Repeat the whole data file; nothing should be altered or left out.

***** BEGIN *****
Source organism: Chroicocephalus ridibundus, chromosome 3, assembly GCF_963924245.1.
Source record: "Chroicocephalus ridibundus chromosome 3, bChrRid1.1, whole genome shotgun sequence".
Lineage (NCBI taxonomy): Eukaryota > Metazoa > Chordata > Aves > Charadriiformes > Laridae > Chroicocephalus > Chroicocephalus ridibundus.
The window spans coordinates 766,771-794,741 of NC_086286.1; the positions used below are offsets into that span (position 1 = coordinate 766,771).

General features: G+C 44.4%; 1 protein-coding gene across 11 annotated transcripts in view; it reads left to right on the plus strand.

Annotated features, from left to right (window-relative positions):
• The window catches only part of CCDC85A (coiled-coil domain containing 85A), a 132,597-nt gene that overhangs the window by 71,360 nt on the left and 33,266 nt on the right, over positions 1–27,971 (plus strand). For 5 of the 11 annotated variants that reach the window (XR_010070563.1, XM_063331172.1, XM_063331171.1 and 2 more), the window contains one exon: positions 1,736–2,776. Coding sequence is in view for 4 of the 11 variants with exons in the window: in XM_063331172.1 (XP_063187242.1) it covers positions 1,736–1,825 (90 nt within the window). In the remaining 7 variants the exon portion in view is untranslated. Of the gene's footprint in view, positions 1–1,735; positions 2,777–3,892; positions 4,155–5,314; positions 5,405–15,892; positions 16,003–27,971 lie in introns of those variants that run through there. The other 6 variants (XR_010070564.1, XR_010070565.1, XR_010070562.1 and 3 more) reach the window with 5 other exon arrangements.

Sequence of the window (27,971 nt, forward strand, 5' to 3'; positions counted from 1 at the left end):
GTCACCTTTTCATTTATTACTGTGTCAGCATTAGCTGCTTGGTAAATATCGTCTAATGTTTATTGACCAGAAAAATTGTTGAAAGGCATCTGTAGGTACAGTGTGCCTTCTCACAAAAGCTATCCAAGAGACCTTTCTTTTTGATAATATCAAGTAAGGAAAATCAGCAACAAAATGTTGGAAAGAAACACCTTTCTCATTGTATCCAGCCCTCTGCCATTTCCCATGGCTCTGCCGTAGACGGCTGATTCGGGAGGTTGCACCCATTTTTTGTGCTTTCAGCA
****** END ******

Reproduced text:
Source organism: Chroicocephalus ridibundus, chromosome 3, assembly GCF_963924245.1.
Source record: "Chroicocephalus ridibundus chromosome 3, bChrRid1.1, whole genome shotgun sequence".
Lineage (NCBI taxonomy): Eukaryota > Metazoa > Chordata > Aves > Charadriiformes > Laridae > Chroicocephalus > Chroicocephalus ridibundus.
The window spans coordinates 766,771-794,741 of NC_086286.1; the positions used below are offsets into that span (position 1 = coordinate 766,771).

General features: G+C 44.4%; 1 protein-coding gene across 11 annotated transcripts in view; it reads left to right on the plus strand.

Annotated features, from left to right (window-relative positions):
• The window catches only part of CCDC85A (coiled-coil domain containing 85A), a 132,597-nt gene that overhangs the window by 71,360 nt on the left and 33,266 nt on the right, over positions 1–27,971 (plus strand). For 5 of the 11 annotated variants that reach the window (XR_010070563.1, XM_063331172.1, XM_063331171.1 and 2 more), the window contains one exon: positions 1,736–2,776. Coding sequence is in view for 4 of the 11 variants with exons in the window: in XM_063331172.1 (XP_063187242.1) it covers positions 1,736–1,825 (90 nt within the window). In the remaining 7 variants the exon portion in view is untranslated. Of the gene's footprint in view, positions 1–1,735; positions 2,777–3,892; positions 4,155–5,314; positions 5,405–15,892; positions 16,003–27,971 lie in introns of those variants that run through there. The other 6 variants (XR_010070564.1, XR_010070565.1, XR_010070562.1 and 3 more) reach the window with 5 other exon arrangements.

Sequence of the window (27,971 nt, forward strand, 5' to 3'; positions counted from 1 at the left end):
GTCACCTTTTCATTTATTACTGTGTCAGCATTAGCTGCTTGGTAAATATCGTCTAATGTTTATTGACCAGAAAAATTGTTGAAAGGCATCTGTAGGTACAGTGTGCCTTCTCACAAAAGCTATCCAAGAGACCTTTCTTTTTGATAATATCAAGTAAGGAAAATCAGCAACAAAATGTTGGAAAGAAACACCTTTCTCATTGTATCCAGCCCTCTGCCATTTCCCATGGCTCTGCCGTAGACGGCTGATTCGGGAGGTTGCACCCATTTTTTGTGCTTTCAGCA